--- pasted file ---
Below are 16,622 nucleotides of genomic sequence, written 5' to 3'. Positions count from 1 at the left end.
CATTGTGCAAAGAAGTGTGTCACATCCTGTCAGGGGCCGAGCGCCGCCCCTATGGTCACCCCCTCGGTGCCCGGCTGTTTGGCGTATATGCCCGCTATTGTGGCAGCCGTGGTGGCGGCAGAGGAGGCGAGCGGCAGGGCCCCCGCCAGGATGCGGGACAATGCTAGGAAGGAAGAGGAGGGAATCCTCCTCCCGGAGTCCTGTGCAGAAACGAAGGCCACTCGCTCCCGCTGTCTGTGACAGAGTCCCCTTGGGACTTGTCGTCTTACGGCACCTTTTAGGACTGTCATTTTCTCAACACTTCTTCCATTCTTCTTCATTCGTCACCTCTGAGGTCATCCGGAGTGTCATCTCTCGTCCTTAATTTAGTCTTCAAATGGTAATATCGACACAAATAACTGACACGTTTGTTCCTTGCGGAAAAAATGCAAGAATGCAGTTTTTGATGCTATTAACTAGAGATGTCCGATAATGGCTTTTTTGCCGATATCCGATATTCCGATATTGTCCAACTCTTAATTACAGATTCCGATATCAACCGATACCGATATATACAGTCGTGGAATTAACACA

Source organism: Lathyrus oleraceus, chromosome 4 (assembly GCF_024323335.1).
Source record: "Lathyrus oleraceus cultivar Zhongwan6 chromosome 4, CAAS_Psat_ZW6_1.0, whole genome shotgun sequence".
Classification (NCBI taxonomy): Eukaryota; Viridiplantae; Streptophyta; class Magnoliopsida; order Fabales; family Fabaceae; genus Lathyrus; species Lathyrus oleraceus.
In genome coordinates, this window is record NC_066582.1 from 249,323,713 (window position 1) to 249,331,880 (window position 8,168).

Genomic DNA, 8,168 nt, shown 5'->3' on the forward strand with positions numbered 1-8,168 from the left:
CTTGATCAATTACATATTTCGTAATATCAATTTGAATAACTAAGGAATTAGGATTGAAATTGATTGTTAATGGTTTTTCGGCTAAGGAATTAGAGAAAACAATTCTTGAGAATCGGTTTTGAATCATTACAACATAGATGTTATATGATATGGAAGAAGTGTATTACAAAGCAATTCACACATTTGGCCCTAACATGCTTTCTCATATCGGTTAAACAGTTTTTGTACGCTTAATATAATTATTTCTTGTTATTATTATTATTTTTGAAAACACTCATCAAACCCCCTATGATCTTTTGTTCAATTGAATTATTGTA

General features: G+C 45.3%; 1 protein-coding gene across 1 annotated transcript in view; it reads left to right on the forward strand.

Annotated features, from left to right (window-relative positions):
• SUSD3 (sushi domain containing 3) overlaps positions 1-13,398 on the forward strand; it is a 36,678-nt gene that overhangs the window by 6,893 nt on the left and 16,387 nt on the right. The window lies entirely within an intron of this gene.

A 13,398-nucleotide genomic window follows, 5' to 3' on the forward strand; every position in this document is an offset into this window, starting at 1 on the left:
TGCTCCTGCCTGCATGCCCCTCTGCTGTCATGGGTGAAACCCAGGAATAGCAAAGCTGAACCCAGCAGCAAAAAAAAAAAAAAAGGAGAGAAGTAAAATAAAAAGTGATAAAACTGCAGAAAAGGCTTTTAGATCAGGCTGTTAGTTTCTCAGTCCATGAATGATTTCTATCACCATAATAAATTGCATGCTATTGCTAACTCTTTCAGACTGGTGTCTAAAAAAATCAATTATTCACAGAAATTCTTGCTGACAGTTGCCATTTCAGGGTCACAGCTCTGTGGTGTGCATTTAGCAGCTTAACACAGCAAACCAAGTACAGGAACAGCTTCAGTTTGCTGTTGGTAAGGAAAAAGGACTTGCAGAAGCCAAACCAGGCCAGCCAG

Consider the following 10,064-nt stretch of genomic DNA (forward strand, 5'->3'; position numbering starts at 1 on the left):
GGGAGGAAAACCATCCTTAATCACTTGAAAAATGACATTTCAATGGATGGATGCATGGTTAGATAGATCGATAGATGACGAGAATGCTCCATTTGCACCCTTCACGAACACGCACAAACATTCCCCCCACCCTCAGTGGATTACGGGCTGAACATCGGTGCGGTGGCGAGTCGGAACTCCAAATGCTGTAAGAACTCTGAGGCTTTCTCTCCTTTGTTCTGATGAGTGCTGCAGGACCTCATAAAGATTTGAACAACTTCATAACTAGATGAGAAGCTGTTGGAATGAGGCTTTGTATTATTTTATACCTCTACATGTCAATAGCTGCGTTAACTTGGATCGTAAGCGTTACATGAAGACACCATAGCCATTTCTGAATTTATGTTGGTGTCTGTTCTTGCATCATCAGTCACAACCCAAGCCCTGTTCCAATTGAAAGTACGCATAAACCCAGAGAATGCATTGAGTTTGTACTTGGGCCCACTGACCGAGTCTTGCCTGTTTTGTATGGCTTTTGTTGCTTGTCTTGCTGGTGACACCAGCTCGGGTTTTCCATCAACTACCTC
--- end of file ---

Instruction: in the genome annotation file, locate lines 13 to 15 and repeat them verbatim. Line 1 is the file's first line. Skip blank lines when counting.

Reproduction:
TGCTCCTGCCTGCATGCCCCTCTGCTGTCATGGGTGAAACCCAGGAATAGCAAAGCTGAACCCAGCAGCAAAAAAAAAAAAAAAGGAGAGAAGTAAAATAAAAAGTGATAAAACTGCAGAAAAGGCTTTTAGATCAGGCTGTTAGTTTCTCAGTCCATGAATGATTTCTATCACCATAATAAATTGCATGCTATTGCTAACTCTTTCAGACTGGTGTCTAAAAAAATCAATTATTCACAGAAATTCTTGCTGACAGTTGCCATTTCAGGGTCACAGCTCTGTGGTGTGCATTTAGCAGCTTAACACAGCAAACCAAGTACAGGAACAGCTTCAGTTTGCTGTTGGTAAGGAAAAAGGACTTGCAGAAGCCAAACCAGGCCAGCCAG

Consider the following 10,064-nt stretch of genomic DNA (forward strand, 5'->3'; position numbering starts at 1 on the left):
GGGAGGAAAACCATCCTTAATCACTTGAAAAATGACATTTCAATGGATGGATGCATGGTTAGATAGATCGATAGATGACGAGAATGCTCCATTTGCACCCTTCACGAACACGCACAAACATTCCCCCCACCCTCAGTGGATTACGGGCTGAACATCGGTGCGGTGGCGAGTCGGAACTCCAAATGCTGTAAGAACTCTGAGGCTTTCTCTCCTTTGTTCTGATGAGTGCTGCAGGACCTCATAAAGATTTGAACAACTTCATAACTAGATGAGAAGCTGTTGGAATGAGGCTTTGTATTATTTTATACCTCTACATGTCAATAGCTGCGTTAACTTGGATCGTAAGCGTTACATGAAGACACCATAGCCATTTCTGAATTTATGTTGGTGTCTGTTCTTGCATCATCAGTCACAACCCAAGCCCTGTTCCAATTGAAAGTACGCATAAACCCAGAGAATGCATTGAGTTTGTACTTGGGCCCACTGACCGAGTCTTGCCTGTTTTGTATGGCTTTTGTTGCTTGTCTTGCTGGTGACACCAGCTCGGGTTTTCCATCAACTACCTC